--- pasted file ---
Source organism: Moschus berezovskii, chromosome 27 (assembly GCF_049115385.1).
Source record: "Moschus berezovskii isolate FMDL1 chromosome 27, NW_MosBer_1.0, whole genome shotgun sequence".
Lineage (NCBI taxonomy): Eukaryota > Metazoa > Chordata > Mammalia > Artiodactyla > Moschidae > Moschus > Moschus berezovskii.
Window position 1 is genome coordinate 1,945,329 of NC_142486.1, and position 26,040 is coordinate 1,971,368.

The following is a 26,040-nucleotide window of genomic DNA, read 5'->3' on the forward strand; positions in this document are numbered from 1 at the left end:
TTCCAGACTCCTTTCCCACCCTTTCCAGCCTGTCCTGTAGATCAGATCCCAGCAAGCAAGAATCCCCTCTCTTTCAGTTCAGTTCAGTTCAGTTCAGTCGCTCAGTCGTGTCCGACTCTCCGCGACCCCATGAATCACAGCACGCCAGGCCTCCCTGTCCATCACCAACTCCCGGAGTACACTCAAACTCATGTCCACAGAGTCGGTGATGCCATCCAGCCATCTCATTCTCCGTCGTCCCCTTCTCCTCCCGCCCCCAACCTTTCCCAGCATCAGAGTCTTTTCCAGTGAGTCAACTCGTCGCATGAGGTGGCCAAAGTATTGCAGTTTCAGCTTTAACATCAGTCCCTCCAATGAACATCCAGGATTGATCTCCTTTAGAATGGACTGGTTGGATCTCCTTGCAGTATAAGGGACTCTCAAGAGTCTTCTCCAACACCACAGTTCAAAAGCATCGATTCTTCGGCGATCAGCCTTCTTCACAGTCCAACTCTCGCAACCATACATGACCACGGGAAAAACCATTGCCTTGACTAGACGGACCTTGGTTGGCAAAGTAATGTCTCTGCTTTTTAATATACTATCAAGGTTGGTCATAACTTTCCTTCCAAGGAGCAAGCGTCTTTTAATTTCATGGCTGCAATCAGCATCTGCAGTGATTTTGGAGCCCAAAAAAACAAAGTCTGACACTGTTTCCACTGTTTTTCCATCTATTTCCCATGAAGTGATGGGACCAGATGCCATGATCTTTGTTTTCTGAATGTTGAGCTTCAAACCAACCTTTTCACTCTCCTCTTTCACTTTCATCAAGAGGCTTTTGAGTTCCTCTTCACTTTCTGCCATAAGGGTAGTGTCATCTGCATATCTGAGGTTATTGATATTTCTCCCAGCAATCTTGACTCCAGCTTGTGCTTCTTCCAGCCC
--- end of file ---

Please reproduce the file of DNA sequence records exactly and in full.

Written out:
Source organism: Moschus berezovskii, chromosome 27 (assembly GCF_049115385.1).
Source record: "Moschus berezovskii isolate FMDL1 chromosome 27, NW_MosBer_1.0, whole genome shotgun sequence".
Lineage (NCBI taxonomy): Eukaryota > Metazoa > Chordata > Mammalia > Artiodactyla > Moschidae > Moschus > Moschus berezovskii.
Window position 1 is genome coordinate 1,945,329 of NC_142486.1, and position 26,040 is coordinate 1,971,368.

The following is a 26,040-nucleotide window of genomic DNA, read 5'->3' on the forward strand; positions in this document are numbered from 1 at the left end:
TTCCAGACTCCTTTCCCACCCTTTCCAGCCTGTCCTGTAGATCAGATCCCAGCAAGCAAGAATCCCCTCTCTTTCAGTTCAGTTCAGTTCAGTTCAGTCGCTCAGTCGTGTCCGACTCTCCGCGACCCCATGAATCACAGCACGCCAGGCCTCCCTGTCCATCACCAACTCCCGGAGTACACTCAAACTCATGTCCACAGAGTCGGTGATGCCATCCAGCCATCTCATTCTCCGTCGTCCCCTTCTCCTCCCGCCCCCAACCTTTCCCAGCATCAGAGTCTTTTCCAGTGAGTCAACTCGTCGCATGAGGTGGCCAAAGTATTGCAGTTTCAGCTTTAACATCAGTCCCTCCAATGAACATCCAGGATTGATCTCCTTTAGAATGGACTGGTTGGATCTCCTTGCAGTATAAGGGACTCTCAAGAGTCTTCTCCAACACCACAGTTCAAAAGCATCGATTCTTCGGCGATCAGCCTTCTTCACAGTCCAACTCTCGCAACCATACATGACCACGGGAAAAACCATTGCCTTGACTAGACGGACCTTGGTTGGCAAAGTAATGTCTCTGCTTTTTAATATACTATCAAGGTTGGTCATAACTTTCCTTCCAAGGAGCAAGCGTCTTTTAATTTCATGGCTGCAATCAGCATCTGCAGTGATTTTGGAGCCCAAAAAAACAAAGTCTGACACTGTTTCCACTGTTTTTCCATCTATTTCCCATGAAGTGATGGGACCAGATGCCATGATCTTTGTTTTCTGAATGTTGAGCTTCAAACCAACCTTTTCACTCTCCTCTTTCACTTTCATCAAGAGGCTTTTGAGTTCCTCTTCACTTTCTGCCATAAGGGTAGTGTCATCTGCATATCTGAGGTTATTGATATTTCTCCCAGCAATCTTGACTCCAGCTTGTGCTTCTTCCAGCCC